June 17, 2020 …


We are the most generous nation in the world when it comes to charity and donations. Americans are the top givers, according to the World Giving Index, and have been for some ten years. Whether local or international, we help strangers who need our help, we donate money to charities and groups, and we volunteer our time with organizations. We are good people!
With taxes around the corner on July 15, let’s revisit some of Uncle Sam’s guidance on charitable contributions: what’s deductible and what isn’t …
But first, a question. When did the deduction for charitable contributions make it into our tax code and why? Think about it … answer below.

Deductible Contributions

  1. Your charitable contribution will quality if it goes to a tax-exempt organization, as defined by section 501(c)(3) of the Internal Revenue Code. Examples include: religious organizations, nonprofit educational agencies, museums, parks, etc.
  2. An organization can be nonprofit without 501(c)(3) status, which can make it tricky to ensure your charity of choice counts.
  3. You can verify an organization’s status with the IRS’ search tool here:  Tax Exempt Organization Search.

Not-Deductible Contributions

  1. Donations you make to individuals are NOT tax deductible.
    • A man who sent money to his ill sister treated the payments as charitable write-offs. The IRS nixed the deduction.
  2. Donations made through fundraising websites earmarked for a single person or small groups are NOT tax deductible.
    • This includes contributions on sites such as gofundme.com to assist with a person’s medical costs or help a family who is struggling financially because of the coronavirus pandemic.You may, however, deduct gifts to 501(c)(3) groups that solicit donations on fund-raising sites!
  3. Donations made to political groups or candidates for public office are NOT tax deductible.

Document Your Contributions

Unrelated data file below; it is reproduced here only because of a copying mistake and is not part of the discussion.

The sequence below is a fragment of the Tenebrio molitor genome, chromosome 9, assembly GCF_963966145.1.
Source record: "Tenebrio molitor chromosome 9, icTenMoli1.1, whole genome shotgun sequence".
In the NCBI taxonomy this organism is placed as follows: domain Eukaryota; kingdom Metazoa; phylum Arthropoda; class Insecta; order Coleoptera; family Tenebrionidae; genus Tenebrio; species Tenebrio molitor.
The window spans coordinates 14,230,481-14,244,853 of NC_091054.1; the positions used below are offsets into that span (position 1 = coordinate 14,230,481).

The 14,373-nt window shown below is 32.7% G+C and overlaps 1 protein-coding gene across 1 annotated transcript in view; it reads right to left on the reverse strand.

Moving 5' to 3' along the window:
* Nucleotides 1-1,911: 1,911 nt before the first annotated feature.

No matter the amount, keep track of your donations. For donations (whether cash or property) worth more than $250, the IRS requires a written letter of acknowledgement from the charity. If you donate more than $5,000 worth of non-cash donations, an appraisal of items is required.

  • Keep in mind that donated goods receive only their fair market value.

IRS rules do not let you deduct the value of your time or service, but expenses related to volunteering for a qualified organization can be tax deductible. As example:

  • Car expense: You can deduct gas and oil. Mileage is also deductible. Keep track of the miles you drive to charitable events and volunteer opportunities, or mileage you use to bring items to a donation site. (If you don’t want to figure your actual costs, you can deduct 14 cents for each mile). You can deduct parking fees and tolls too.
  • You can deduct the cost of buying and cleaning uniforms associated with the volunteer work, as long as the uniform is used only for volunteering for a qualified organization.

Giving During the 2020 Pandemic
To encourage charitable giving during the 2020 calendar year, the Coronavirus Aid, Relief, and Economic Security (CARES) Act has provided a number of temporary tax incentives.

  • For those who do not itemize deductions: you are entitled to deduct up to $300 of qualified contributions, which is added to your standard deduction. Qualifying donations must be in cash or cash equivalents.
  • For those who itemize deductions, you are generally limited to deducting 60% of your adjusted gross income. For the 2020 calendar year, you are permitted to deduct qualified contributions of up to 100% of your adjusted gross income, less the amount of any of your other charitable contributions (which are still limited to 60% of your adjusted gross income). Any giving beyond the 100% limitation may be carried over and used in the next five years.

If you have any questions about contributions, give us a call. We are here to help!

Team Legacy CPA
(541) 326-0993